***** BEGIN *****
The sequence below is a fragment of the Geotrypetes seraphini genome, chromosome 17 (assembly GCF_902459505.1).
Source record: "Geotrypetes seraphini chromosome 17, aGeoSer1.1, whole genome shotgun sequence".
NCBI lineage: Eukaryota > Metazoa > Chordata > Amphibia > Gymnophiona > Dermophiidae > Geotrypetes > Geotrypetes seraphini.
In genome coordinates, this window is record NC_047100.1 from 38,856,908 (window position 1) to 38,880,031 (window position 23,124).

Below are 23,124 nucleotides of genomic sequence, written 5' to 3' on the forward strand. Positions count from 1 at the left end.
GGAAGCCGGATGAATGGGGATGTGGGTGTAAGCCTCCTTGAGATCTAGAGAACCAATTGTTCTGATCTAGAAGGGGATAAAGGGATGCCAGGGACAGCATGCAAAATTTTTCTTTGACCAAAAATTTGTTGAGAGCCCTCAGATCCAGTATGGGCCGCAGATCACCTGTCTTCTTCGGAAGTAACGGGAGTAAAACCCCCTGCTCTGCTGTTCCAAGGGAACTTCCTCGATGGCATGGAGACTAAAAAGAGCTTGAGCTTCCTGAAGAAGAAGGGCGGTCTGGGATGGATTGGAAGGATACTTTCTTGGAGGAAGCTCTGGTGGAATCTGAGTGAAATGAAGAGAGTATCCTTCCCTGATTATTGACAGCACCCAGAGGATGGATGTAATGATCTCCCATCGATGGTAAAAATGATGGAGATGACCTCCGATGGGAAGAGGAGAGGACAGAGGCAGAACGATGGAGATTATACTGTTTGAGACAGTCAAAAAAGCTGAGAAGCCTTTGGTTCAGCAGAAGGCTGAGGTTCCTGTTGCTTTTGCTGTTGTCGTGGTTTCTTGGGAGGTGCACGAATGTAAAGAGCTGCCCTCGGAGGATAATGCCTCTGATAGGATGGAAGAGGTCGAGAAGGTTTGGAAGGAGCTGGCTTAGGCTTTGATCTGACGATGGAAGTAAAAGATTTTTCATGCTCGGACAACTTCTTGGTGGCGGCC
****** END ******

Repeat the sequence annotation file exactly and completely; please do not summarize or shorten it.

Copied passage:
The sequence below is a fragment of the Geotrypetes seraphini genome, chromosome 17 (assembly GCF_902459505.1).
Source record: "Geotrypetes seraphini chromosome 17, aGeoSer1.1, whole genome shotgun sequence".
NCBI lineage: Eukaryota > Metazoa > Chordata > Amphibia > Gymnophiona > Dermophiidae > Geotrypetes > Geotrypetes seraphini.
In genome coordinates, this window is record NC_047100.1 from 38,856,908 (window position 1) to 38,880,031 (window position 23,124).

Below are 23,124 nucleotides of genomic sequence, written 5' to 3' on the forward strand. Positions count from 1 at the left end.
GGAAGCCGGATGAATGGGGATGTGGGTGTAAGCCTCCTTGAGATCTAGAGAACCAATTGTTCTGATCTAGAAGGGGATAAAGGGATGCCAGGGACAGCATGCAAAATTTTTCTTTGACCAAAAATTTGTTGAGAGCCCTCAGATCCAGTATGGGCCGCAGATCACCTGTCTTCTTCGGAAGTAACGGGAGTAAAACCCCCTGCTCTGCTGTTCCAAGGGAACTTCCTCGATGGCATGGAGACTAAAAAGAGCTTGAGCTTCCTGAAGAAGAAGGGCGGTCTGGGATGGATTGGAAGGATACTTTCTTGGAGGAAGCTCTGGTGGAATCTGAGTGAAATGAAGAGAGTATCCTTCCCTGATTATTGACAGCACCCAGAGGATGGATGTAATGATCTCCCATCGATGGTAAAAATGATGGAGATGACCTCCGATGGGAAGAGGAGAGGACAGAGGCAGAACGATGGAGATTATACTGTTTGAGACAGTCAAAAAAGCTGAGAAGCCTTTGGTTCAGCAGAAGGCTGAGGTTCCTGTTGCTTTTGCTGTTGTCGTGGTTTCTTGGGAGGTGCACGAATGTAAAGAGCTGCCCTCGGAGGATAATGCCTCTGATAGGATGGAAGAGGTCGAGAAGGTTTGGAAGGAGCTGGCTTAGGCTTTGATCTGACGATGGAAGTAAAAGATTTTTCATGCTCGGACAACTTCTTGGTGGCGGCC